If you were in therapy at an inpatient rehab facility and discharged home, THEN you obviously met your goals and successfully completed the initial stages of rehabilitation appropriate for either going home or continuing rehab in an outpatient rehab setting.
Therefore, therapy in the home SHOULD look, feel and be different from the therapy received in the hospital or inpatient rehab setting. Furthermore, therapy should look, feel and be different for different goals and problems. In other words, therapy after a total knee replacement should look, feel, and be different to therapy after a stroke, heart attack, fall with significant injury, etc…
Belief #3: During therapy, especially in the home, there needs to be a goal (FUNCTION-al reason for doing an exercise) behind EVERY exercise/intervention.
I encourage and sometimes prompt my patients to ask questions! For example, “What FUNCTION-al goal is being addressed with riding a floor bike for 20 minutes in the home?” Experience has taught me that being able to pedal a floor bike for 20 minutes primarily promotes circulation when someone is not able to/not suppose to put weight on his/her leg and to decrease stiffness using the pedaling motion. I DO NOT believe the floor bike is an effective treatment method for strengthening because to build strength, you need the proper amount of resistance applied in a specific/appropriate position. I personally do not ride a bike through my house and neither do my patients. Therefore, I DO NOT have my patients PRACTICE riding a bike during therapy because riding a bike does not make walking or standing easier.
On the contrary, in the video, I explain why I have every one of my patients with balance problems and increased fall risks complete standing heel and toe raises WITHOUT holding onto a walker! The foot and ankle are the 1st things to contact with the ground. When walking UP a ramp, the ankle is in the “TOE UP” position of toe raises. When walking DOWN a ramp, the ankle is in the “TOE DOWN” position of heel raises. If my patients don’t want or need to remain on a walker, THEN they need to practice all standing exercises and walking (UNDER MY SKILLED SUPERVISION AS A PT) without using a walker or holding onto something (I have not seen a kitchen countertop in the middle of a parking lot for someone to hold onto). This goes back to my 1st Rule–You are only going to get better at what you PRACTICE!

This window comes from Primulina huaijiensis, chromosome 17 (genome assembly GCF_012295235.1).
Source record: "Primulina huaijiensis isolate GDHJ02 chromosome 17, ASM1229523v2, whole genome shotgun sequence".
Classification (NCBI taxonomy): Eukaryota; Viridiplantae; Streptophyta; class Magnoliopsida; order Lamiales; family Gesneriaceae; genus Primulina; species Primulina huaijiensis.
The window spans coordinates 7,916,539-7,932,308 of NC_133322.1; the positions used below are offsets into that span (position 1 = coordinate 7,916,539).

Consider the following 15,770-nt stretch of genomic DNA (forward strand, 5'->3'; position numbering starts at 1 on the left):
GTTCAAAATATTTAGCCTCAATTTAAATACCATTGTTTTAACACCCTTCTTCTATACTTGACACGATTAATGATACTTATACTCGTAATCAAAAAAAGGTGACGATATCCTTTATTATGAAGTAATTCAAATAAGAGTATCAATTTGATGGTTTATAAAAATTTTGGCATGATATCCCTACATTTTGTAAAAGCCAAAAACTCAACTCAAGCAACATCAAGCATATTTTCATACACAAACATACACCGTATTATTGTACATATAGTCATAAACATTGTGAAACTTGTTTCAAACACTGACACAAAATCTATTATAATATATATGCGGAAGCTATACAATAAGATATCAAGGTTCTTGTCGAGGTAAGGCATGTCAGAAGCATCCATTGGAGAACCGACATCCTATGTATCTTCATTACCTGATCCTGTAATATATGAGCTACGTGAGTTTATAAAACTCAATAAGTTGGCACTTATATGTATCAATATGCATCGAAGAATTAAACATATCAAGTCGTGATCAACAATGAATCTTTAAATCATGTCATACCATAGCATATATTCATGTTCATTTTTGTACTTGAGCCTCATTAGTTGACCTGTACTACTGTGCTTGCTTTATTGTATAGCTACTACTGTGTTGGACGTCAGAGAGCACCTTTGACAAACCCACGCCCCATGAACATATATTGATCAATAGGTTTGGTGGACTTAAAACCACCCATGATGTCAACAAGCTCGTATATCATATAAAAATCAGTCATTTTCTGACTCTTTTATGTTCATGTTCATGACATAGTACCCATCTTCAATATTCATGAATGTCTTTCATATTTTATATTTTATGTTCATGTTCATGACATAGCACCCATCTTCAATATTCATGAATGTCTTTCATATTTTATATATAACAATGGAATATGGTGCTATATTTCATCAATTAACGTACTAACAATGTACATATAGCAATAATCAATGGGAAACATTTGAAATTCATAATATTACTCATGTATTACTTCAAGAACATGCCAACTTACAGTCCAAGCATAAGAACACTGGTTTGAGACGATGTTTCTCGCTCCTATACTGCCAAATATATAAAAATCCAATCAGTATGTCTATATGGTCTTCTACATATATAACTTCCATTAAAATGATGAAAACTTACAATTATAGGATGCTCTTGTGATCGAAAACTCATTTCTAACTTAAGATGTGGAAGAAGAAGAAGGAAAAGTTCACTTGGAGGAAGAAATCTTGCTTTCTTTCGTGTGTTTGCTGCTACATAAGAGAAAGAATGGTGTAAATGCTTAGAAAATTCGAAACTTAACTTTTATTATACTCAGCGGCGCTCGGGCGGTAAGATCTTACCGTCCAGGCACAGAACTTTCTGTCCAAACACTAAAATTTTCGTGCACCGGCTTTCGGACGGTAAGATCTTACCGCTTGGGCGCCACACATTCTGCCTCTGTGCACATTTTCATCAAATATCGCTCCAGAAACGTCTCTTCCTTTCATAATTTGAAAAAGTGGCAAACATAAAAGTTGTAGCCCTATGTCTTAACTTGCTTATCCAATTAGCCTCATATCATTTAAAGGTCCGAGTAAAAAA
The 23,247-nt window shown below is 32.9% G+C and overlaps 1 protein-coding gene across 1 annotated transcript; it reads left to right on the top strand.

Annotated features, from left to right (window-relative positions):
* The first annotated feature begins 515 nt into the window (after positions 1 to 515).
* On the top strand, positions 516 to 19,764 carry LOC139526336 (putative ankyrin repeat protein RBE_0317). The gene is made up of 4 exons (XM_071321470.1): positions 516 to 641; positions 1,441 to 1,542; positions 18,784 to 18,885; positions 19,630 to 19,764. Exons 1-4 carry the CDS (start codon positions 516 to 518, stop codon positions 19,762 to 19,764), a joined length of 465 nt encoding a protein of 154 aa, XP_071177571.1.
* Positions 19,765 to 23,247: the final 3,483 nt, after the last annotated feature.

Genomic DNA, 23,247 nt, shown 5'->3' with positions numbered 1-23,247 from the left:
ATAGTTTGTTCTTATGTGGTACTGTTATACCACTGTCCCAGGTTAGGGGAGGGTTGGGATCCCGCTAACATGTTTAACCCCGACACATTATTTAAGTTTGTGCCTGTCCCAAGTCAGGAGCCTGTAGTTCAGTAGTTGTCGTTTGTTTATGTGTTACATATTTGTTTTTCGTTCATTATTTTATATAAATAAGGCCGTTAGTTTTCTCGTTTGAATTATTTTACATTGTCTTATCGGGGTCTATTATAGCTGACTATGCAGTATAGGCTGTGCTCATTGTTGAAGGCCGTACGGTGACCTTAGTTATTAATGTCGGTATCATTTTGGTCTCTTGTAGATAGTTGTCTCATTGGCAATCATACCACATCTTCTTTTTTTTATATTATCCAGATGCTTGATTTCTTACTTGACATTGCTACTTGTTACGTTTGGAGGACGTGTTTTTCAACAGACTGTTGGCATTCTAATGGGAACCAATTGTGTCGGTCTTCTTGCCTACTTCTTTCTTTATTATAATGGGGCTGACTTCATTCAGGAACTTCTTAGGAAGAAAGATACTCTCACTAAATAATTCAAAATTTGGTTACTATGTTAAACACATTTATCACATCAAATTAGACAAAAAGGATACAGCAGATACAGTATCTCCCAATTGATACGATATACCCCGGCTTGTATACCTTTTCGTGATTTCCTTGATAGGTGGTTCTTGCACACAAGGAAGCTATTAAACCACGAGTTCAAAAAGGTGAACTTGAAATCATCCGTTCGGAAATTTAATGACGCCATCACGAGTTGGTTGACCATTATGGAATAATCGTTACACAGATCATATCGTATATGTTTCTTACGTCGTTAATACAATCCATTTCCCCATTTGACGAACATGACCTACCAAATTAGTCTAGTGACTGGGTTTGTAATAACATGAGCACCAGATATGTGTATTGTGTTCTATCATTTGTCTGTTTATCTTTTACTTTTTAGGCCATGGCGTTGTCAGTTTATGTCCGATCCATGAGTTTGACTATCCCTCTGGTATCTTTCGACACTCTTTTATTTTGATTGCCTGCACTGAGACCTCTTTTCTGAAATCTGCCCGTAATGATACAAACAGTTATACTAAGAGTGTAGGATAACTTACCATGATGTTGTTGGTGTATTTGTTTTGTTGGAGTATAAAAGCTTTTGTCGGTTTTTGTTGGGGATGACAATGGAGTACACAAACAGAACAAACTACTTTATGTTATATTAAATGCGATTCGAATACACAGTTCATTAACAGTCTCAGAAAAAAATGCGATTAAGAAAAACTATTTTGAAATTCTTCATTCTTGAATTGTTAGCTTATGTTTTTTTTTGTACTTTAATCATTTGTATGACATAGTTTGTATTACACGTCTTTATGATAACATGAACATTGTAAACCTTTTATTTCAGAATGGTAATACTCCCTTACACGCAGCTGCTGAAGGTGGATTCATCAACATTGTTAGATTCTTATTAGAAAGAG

No one enjoys wasting their time! If you understand the “Why” behind certain exercises, then you do not feel like you’re wasting your time, and you are more likely to do your home exercise program because it makes sense. In previous videos and posts, I explain why I DO NOT use a floor bike, theraband or leg weights during home therapy treatments. The primary reason I DO NOT use these therapy methods is: I have never observed someone walk better, stand up easier, or keep their balance because he/she can peddle a bike for 20 minutes in sitting or sit and move their legs 20 times against the resistance of a red theraband or with 5 pounds on their legs.
Remember: These are my OPINIONS and I treat home therapy differently because I believe rehab in the home IS different from rehabilitation in the hospital or inpatient facility.